US stocks drop more than 2% in biggest decline in 2 months


US stocks suffered their biggest decline in two months on Monday, with technology shares falling sharply on the gloomy economic outlook and concerns that members of the Federal Reserve will adopt a hawkish tone at a symposium this week.

Wall Street’s benchmark S&P 500 index slid 2.1 per cent, its most severe one-day fall since mid-June. There were declines across every sector, but tech stocks and cyclical consumer groups including Amazon and Tesla were the worst hit. The tech-dominated Nasdaq Composite index fell 2.5 per cent.

Tech stocks that promise long-term growth are seen as particularly vulnerable to rising interest rates because higher rates reduce the relative value of earnings far in the future.

“The Nasdaq is the epicentre of interest rate uncertainty in the stock market,” said Julian Howard, lead investment director at GAM. “[The Fed] is talking up hawkishness, which is making the market quite nervous. The job isn’t done [on inflation].”

The Fed has already lifted interest rates three times this year in a bid to bring down inflation from 40-year highs, but officials have stressed the US central bank has further to go.

Line chart of Performance (%) showing US stocks suffer worst day since June

Although Monday’s stock market declines appeared to contrast with a strong rally in the third quarter, investors have warned that the earlier gains were not evidence of an increase in investor optimism after a dreadful start to the year.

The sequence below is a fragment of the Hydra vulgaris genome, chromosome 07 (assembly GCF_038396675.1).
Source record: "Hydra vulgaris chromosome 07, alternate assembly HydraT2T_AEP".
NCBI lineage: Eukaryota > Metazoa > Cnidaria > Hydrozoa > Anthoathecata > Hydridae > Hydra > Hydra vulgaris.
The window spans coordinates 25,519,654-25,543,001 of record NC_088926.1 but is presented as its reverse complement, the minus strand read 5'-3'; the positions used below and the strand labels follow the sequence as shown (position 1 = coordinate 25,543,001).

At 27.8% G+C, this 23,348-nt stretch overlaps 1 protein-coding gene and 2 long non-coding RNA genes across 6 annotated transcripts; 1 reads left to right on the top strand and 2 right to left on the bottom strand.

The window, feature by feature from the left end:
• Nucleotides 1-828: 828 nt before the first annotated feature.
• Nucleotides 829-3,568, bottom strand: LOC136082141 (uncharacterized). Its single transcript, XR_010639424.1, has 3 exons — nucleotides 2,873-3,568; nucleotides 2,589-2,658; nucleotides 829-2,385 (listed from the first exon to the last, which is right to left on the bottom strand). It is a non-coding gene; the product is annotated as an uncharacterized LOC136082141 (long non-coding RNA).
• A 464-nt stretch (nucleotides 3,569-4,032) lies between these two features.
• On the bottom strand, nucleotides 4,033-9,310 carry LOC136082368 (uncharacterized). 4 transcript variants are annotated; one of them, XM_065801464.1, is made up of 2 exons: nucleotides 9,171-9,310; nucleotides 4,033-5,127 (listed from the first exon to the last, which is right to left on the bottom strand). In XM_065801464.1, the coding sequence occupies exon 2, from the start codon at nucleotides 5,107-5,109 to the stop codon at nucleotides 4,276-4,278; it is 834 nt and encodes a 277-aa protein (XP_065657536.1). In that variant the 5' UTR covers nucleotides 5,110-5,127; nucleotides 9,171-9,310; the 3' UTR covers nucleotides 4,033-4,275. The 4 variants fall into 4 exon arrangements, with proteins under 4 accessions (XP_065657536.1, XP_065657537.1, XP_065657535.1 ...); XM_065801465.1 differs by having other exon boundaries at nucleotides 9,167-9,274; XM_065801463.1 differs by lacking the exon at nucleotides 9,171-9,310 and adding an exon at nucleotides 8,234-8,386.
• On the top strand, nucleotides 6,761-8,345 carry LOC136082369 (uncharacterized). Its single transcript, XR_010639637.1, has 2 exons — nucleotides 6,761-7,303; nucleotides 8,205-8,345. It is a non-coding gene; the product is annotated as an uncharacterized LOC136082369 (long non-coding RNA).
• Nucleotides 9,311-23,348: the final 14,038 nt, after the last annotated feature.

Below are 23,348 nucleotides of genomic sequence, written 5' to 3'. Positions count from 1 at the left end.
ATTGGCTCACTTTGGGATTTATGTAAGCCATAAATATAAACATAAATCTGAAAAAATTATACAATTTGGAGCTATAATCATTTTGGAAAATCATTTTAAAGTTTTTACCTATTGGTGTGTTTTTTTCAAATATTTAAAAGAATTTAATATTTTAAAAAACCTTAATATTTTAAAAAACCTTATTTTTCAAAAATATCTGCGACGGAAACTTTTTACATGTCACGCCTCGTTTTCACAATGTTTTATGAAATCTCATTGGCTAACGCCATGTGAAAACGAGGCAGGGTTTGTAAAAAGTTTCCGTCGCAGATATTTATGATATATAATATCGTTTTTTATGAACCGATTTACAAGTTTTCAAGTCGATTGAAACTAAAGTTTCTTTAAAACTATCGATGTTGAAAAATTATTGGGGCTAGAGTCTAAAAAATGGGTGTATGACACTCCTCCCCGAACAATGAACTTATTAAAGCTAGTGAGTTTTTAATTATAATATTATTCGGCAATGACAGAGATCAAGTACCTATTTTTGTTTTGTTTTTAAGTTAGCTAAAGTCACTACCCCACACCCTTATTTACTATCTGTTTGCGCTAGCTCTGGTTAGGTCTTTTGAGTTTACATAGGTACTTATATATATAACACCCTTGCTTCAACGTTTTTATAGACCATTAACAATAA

“I’m not buying into this relief rally. I think we’re in for more downside for risk markets for the rest of the year,” said Jamie Niven, a senior fund manager at Candriam.

Fed chair Jay Powell is expected to reaffirm his commitment to aggressively increasing interest rates at the central bank’s annual gathering in Jackson Hole, Wyoming this week.

Joost van Leenders, senior investment strategist at Van Lanschot Kempen, predicted Powell “[will] justify why they are raising rates so fast and why they have to”.

Citigroup economist Andrew Hollenhorst said: “We continue to expect a relatively hawkish speech.”

The hawkish predictions were reflected in government bond markets, with the yield on the policy-sensitive 2-year Treasury note rising 0.06 percentage points to 3.32 per cent. The 2-year yield has risen from less than 1 per cent at the end of last year, and was at about 2.5 per cent as recently as late May. The yield on the benchmark 10-year note rose above 3 per cent for the first time in a month.

Higher yields reflect lower prices, and traders on Monday said they saw a flurry of put option buying on Treasury futures — wagers that the value of the futures would fall.

John Brady, managing director at futures brokerage RJ O’Brien, said the bearish bets, including many that expire on Friday, were being executed to guard against a potential further Treasury market sell-off following the Jackson Hole summit.

In currency markets, the euro dropped 0.9 per cent against the dollar to $0.994, slipping back below $1 for the second time this summer. It had hit parity with the greenback in July for the first time in two decades.

Worries over possible Russian energy supply cuts led European gas and power prices to surge on Monday, adding to fears that the continent could slip into recession.

The regional Stoxx Europe 600 equity gauge closed 1 per cent lower, with Germany’s Dax down 2.3 per cent.

The dollar index, which tracks the US currency against a basket of peers and tends to rise during periods of uncertainty, gained 0.7 per cent. The index has risen almost 3 per cent this month, returning close to the two-decade high it reached in July.

Shares in Asia largely followed Wall Street lower on Tuesday morning, with Japan’s Topix falling 1.1 per cent and Australia’s S&P/ASX 200 down 0.5 per cent. Hong Kong’s Hang Seng was flat.

On Monday, mainland China shares bounced after the People’s Bank of China slashed its mortgage lending rate for the second time this year in an effort to support its debt-laden real estate sector.

Additional reporting by Eric Platt in New York and Hudson Lockett in Hong Kong



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